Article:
To install click the Add extension button. That's it.

The source code for the WIKI 2 extension is being checked by specialists of the Mozilla Foundation, Google, and Apple. You could also do it yourself at any point in time.

Kelly Slayton
Congratulations on this excellent venture… what a great idea!
Alexander Grigorievskiy
I use WIKI 2 every day and almost forgot how the original Wikipedia looks like.
Live Statistics
English Articles
Improved in 24 Hours
Added in 24 Hours
What we do. Every page goes through several hundred of perfecting techniques; in live mode. Quite the same Wikipedia. Just better.


From Wikipedia, the free encyclopedia

IUPAC name
Other names
17α-Hydroxypregn-4-ene-3,20-dione, Hydroxyprogesterone (INN)
3D model (JSmol)
ECHA InfoCard 100.000.636
Molar mass 330.46 g/mol
Melting point 219.5
Except where otherwise noted, data are given for materials in their standard state (at 25 °C [77 °F], 100 kPa).
Infobox references

17α-Hydroxyprogesterone (17α-OHP), also known as 17-OH progesterone[1] (17-OHP)[2], or hydroxyprogesterone (OHP), is an endogenous progestogen steroid hormone related to progesterone.[3][4][5] It is also a chemical intermediate in the biosynthesis of many other endogenous steroids, including androgens, estrogens, glucocorticoids, and mineralocorticoids, as well as neurosteroids.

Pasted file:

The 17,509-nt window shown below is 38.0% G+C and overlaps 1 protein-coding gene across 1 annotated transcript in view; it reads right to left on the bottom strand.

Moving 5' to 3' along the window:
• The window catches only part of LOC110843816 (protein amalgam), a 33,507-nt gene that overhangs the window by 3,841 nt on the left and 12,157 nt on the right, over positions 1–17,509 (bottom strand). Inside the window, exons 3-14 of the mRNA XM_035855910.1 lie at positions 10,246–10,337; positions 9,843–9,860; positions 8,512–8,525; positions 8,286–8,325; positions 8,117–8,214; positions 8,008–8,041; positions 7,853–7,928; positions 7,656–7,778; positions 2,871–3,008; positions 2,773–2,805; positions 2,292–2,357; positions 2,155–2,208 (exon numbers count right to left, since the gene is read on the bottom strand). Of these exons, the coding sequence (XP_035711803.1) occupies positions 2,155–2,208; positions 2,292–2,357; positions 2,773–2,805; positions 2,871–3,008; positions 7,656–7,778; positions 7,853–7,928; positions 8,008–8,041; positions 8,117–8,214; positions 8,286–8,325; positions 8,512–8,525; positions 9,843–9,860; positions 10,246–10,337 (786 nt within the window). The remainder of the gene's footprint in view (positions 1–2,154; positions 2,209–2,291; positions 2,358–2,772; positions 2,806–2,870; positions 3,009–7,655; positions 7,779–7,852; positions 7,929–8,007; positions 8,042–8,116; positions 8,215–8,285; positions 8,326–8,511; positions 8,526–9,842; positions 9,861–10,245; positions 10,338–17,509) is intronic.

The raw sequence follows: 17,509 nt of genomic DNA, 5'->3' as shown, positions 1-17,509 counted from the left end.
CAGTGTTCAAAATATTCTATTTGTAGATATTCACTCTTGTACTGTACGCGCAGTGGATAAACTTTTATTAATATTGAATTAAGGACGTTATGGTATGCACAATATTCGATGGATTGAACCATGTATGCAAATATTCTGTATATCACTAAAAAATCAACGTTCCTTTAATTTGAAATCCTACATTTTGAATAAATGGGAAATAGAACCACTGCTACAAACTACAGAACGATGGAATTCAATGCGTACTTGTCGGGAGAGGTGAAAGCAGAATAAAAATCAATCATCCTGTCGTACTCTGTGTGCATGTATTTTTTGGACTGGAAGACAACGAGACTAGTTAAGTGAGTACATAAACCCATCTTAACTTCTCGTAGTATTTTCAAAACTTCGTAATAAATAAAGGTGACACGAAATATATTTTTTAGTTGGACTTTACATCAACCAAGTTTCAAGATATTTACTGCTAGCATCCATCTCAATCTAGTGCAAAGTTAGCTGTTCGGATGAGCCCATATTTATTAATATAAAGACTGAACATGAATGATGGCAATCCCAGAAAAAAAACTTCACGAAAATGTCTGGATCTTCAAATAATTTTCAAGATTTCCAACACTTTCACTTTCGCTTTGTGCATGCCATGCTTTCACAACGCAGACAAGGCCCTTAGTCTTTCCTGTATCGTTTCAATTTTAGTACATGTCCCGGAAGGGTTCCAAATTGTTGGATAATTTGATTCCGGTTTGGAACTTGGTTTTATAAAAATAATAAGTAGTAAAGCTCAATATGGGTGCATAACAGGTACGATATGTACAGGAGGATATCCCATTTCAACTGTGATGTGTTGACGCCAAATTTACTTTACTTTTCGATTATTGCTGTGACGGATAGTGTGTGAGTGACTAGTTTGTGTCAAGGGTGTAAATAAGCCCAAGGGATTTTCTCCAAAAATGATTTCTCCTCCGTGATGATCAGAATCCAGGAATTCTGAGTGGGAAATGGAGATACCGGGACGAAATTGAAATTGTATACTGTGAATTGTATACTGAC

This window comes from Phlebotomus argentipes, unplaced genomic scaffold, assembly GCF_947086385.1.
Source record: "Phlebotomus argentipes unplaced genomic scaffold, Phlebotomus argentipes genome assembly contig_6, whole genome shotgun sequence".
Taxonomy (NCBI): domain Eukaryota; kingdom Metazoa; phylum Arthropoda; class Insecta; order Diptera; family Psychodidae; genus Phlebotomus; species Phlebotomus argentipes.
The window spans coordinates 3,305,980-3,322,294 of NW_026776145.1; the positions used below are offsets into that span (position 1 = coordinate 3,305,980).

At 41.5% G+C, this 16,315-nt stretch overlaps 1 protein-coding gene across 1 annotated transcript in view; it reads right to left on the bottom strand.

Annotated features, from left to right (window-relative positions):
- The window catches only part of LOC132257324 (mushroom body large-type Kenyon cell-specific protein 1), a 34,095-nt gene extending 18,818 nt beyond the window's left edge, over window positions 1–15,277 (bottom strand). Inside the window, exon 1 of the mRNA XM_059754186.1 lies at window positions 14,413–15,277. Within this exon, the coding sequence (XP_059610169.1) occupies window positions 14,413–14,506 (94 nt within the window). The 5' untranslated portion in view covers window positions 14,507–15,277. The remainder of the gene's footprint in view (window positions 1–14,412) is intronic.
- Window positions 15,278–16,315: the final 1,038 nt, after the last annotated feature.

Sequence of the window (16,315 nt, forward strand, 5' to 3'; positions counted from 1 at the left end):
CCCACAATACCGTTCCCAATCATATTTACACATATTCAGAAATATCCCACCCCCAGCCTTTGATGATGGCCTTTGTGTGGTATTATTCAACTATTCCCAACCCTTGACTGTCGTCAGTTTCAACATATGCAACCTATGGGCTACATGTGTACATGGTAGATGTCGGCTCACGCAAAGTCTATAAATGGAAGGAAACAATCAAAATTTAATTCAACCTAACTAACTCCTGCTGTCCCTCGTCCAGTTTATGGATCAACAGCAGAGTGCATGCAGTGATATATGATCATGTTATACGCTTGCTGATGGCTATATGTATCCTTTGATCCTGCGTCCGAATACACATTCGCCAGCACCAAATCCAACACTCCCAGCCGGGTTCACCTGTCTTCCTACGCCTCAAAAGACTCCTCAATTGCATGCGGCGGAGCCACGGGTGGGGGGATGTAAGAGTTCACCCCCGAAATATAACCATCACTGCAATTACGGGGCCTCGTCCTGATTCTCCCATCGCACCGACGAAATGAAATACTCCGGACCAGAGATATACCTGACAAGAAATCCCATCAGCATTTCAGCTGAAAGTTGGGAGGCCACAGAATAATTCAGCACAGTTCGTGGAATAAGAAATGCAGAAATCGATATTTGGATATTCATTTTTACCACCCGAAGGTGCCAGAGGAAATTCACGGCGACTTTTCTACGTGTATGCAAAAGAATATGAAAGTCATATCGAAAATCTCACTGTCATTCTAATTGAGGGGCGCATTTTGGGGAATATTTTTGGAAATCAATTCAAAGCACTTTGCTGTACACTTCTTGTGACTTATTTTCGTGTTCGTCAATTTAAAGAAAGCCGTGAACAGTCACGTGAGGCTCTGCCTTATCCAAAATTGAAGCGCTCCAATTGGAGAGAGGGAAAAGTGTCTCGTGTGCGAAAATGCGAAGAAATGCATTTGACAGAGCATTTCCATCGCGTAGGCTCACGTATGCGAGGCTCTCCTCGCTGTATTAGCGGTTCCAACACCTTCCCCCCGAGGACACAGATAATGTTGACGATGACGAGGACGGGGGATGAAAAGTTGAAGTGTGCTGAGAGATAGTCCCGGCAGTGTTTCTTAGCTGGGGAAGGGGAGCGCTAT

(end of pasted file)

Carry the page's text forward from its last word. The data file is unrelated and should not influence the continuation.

Biological activity

17α-OHP is an agonist of the progesterone receptor (PR) similarly to progesterone, albeit weakly in comparison.[6] In addition, it is an antagonist of the mineralocorticoid receptor (MR)[7] as well as a partial agonist of the glucocorticoid receptor (GR), albeit with very low potency (EC50 >100-fold less relative to cortisol) at the latter site, also similarly to progesterone.[6][8][9]

Relative affinities (%) of hydroxyprogesterone and related steroids
Compound hPR-A hPR-B rbPR rbGR rbER
Progesterone 100 100 100 <1 <1
17α-Hydroxyprogesterone 1 1 3 1 <1
Hydroxyprogesterone caproate 26 30 28 4 <1